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All about: LA-12

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Generic Name: cyanocobalamin (sye AN oh koe BAL a min)
Brand Names: B-12 Resin, CaloMist, Cobal-1000, Crystal B-12, Crystamine, Crysti-12, Cyanoject, Cyomin, LA-12, Sytobex, Vibal, Vitamin B-12

What is LA-12 (cyanocobalamin)?

Cyanocobalamin is a man-made form of vitamin B12. Vitamin B12 is important for growth, cell reproduction, blood formation, and protein and tissue synthesis.

Cyanocobalamin is used to treat pernicious anemia, and vitamin B12 deficiency.

Cyanocobalamin may also be used for purposes other than those listed in this medication guide.

What is the most important information I should know about LA-12 (cyanocobalamin)?

You should not use this medication if you are allergic to cobalt, or if you have Leber's disease. Cyanocobalamin can lead to optic nerve damage (and possibly blindness) in people with Leber's disease.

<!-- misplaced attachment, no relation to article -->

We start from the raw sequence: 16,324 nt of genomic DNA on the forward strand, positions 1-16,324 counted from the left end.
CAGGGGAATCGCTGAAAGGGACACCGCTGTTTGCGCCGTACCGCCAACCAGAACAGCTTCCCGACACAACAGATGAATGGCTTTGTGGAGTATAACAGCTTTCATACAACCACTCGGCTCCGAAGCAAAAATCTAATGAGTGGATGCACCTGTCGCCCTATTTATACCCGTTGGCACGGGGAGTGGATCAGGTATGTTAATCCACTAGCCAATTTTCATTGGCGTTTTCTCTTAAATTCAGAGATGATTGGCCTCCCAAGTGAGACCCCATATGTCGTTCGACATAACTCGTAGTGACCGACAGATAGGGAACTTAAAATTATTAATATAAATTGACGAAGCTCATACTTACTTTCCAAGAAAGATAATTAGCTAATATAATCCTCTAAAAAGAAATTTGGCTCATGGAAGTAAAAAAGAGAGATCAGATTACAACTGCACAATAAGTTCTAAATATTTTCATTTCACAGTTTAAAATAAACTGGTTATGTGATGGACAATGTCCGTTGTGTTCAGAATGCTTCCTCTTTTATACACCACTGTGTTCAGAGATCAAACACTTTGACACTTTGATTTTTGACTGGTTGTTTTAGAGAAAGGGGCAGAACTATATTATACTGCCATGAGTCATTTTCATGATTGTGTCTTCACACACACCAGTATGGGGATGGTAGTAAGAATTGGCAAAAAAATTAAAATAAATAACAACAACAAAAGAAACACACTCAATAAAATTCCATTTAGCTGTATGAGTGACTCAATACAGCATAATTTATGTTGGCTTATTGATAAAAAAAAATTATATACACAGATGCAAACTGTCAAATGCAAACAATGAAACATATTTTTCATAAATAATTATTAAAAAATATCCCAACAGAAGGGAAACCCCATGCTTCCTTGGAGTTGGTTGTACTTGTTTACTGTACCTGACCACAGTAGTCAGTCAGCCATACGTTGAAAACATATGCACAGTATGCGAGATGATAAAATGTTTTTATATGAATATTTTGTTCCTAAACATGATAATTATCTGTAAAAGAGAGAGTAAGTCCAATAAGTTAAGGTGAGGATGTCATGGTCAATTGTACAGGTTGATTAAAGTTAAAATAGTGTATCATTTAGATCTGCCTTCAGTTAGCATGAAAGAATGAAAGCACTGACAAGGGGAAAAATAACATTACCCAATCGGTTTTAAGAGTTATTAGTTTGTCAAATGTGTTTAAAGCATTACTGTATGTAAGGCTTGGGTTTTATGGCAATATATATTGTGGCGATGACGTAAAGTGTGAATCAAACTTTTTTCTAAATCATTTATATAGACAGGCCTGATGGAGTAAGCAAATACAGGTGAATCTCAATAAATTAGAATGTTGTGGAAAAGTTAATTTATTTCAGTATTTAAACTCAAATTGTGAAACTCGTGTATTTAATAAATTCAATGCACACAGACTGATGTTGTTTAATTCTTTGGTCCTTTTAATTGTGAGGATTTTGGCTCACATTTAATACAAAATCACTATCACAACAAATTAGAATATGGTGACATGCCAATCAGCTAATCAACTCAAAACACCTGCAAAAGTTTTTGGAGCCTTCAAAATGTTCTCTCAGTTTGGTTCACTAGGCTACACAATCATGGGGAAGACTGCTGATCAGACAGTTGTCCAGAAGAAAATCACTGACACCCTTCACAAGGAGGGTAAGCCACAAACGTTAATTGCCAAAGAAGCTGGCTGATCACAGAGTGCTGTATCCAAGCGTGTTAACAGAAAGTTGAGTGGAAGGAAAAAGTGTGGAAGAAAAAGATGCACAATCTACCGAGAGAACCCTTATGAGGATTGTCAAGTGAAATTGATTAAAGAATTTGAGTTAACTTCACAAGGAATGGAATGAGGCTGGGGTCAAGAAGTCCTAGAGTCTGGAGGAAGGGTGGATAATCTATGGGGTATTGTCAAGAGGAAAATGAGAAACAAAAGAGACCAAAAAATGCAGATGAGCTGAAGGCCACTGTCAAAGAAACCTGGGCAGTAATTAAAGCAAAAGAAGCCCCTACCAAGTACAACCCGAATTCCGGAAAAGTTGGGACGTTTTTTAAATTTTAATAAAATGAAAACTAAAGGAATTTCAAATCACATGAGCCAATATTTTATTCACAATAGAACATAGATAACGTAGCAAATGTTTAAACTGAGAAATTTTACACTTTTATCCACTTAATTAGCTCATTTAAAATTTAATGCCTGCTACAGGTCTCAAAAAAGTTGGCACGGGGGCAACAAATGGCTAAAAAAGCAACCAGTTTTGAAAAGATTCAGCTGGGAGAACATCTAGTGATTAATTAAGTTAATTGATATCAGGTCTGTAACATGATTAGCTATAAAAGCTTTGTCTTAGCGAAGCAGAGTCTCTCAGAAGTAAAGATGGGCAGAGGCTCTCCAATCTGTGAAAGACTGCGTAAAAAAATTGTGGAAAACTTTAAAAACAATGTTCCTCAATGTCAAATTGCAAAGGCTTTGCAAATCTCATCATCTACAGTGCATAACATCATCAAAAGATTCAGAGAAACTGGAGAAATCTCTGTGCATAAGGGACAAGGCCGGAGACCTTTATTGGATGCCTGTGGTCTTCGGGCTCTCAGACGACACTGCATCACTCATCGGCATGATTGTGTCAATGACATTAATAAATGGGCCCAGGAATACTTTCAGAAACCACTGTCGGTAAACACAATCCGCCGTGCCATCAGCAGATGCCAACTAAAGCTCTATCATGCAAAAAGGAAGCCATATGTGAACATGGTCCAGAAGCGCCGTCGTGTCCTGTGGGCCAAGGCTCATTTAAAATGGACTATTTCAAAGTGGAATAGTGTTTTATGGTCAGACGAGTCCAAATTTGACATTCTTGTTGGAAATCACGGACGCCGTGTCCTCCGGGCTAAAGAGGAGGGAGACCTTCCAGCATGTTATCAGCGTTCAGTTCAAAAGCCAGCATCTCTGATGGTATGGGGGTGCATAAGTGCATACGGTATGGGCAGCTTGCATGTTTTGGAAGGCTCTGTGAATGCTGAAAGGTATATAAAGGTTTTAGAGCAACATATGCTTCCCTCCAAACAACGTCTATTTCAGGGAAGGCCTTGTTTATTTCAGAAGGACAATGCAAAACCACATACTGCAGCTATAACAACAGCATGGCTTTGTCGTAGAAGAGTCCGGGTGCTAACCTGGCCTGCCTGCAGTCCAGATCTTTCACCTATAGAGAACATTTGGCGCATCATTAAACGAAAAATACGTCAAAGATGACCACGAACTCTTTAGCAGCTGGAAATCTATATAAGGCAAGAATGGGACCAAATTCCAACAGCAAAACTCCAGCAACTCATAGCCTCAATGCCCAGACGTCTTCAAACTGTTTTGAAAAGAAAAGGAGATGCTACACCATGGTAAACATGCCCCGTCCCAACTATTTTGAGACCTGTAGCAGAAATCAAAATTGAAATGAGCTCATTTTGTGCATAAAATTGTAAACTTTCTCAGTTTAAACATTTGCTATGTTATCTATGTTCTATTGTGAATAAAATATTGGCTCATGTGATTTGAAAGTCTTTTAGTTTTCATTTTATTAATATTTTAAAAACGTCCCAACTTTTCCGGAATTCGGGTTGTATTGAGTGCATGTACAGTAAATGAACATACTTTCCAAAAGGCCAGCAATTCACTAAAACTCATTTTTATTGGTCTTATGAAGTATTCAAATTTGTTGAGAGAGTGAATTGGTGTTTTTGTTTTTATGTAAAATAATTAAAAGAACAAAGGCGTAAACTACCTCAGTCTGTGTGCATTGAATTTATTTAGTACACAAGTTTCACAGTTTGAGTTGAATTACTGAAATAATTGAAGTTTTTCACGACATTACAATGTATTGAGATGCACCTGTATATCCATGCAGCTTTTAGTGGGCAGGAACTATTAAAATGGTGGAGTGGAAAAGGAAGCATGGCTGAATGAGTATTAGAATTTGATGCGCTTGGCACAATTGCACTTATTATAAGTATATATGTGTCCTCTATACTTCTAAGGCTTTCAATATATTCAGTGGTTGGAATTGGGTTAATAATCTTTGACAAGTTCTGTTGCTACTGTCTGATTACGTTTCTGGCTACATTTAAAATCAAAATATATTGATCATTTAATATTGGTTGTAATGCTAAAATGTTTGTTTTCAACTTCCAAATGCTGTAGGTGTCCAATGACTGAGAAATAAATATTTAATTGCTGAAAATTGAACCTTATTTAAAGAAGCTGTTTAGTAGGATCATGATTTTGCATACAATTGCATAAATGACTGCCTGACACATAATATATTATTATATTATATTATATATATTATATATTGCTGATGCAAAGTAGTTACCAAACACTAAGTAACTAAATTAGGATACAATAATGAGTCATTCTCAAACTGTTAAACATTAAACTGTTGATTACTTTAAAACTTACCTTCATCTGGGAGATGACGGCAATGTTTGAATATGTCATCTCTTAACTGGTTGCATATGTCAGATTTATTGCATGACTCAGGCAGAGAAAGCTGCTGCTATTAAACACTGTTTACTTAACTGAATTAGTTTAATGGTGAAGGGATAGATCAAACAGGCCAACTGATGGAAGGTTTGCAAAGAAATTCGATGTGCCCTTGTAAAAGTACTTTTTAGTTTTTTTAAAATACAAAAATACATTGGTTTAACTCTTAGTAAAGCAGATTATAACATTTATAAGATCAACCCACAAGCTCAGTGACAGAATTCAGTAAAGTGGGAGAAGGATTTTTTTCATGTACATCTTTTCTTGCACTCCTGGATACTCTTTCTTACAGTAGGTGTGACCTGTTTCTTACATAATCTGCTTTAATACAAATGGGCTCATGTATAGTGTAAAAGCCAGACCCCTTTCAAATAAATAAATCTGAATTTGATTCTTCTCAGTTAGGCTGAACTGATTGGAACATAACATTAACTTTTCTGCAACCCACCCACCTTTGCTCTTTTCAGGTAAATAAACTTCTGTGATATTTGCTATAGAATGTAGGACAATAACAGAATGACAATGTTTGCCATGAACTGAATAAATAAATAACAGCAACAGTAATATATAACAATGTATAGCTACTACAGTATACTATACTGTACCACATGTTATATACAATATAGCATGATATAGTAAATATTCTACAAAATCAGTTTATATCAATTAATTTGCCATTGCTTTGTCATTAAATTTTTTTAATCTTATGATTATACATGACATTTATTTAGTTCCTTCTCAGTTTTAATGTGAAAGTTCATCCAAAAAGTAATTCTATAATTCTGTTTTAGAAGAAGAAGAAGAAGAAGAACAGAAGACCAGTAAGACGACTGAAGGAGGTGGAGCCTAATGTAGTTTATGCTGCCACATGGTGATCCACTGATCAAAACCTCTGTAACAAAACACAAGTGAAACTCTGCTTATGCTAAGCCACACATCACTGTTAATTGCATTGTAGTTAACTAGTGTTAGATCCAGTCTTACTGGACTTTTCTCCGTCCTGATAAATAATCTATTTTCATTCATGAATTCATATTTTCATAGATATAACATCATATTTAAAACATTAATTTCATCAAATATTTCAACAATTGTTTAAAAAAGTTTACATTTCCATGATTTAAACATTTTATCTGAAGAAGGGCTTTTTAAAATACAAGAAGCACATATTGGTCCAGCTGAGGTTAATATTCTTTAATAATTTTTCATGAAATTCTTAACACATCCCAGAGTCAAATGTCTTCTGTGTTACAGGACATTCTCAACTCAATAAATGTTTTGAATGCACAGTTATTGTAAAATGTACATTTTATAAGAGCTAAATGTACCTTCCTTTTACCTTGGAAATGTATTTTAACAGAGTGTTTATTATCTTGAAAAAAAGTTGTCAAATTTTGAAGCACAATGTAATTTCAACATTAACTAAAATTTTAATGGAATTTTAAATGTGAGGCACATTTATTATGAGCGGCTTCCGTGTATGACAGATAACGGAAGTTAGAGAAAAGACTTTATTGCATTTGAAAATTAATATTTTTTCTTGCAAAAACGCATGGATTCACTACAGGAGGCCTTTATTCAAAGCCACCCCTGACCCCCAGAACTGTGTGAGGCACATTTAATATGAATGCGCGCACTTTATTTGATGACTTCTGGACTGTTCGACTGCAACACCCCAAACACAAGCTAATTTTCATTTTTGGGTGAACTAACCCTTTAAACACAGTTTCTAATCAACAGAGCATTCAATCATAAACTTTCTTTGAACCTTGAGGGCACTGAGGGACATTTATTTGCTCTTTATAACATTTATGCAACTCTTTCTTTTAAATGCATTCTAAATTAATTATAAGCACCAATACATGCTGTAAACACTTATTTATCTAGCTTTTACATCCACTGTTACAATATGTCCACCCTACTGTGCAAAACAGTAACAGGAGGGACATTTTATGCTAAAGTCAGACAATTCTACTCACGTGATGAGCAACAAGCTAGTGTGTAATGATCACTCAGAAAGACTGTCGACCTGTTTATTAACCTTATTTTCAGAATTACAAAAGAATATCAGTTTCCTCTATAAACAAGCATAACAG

To treat pernicious anemia, you will have to use this medication on a regular basis for the rest of your life. Not using the medication can lead to irreversible nerve damage in your spinal cord.

Avoid eating or drinking hot foods or liquids within 1 hour before or after using the nasal form of this medication.

What should I discuss with my healthcare provider before using LA-12 (cyanocobalamin)?

You should not use this medication if you are allergic to cobalt, or if you have Leber's disease. Cyanocobalamin can lead to optic nerve damage (and possibly blindness) in people with Leber's disease.

Before using cyanocobalamin, tell your doctor if you have:

  • any type of infection;

  • kidney or liver disease; or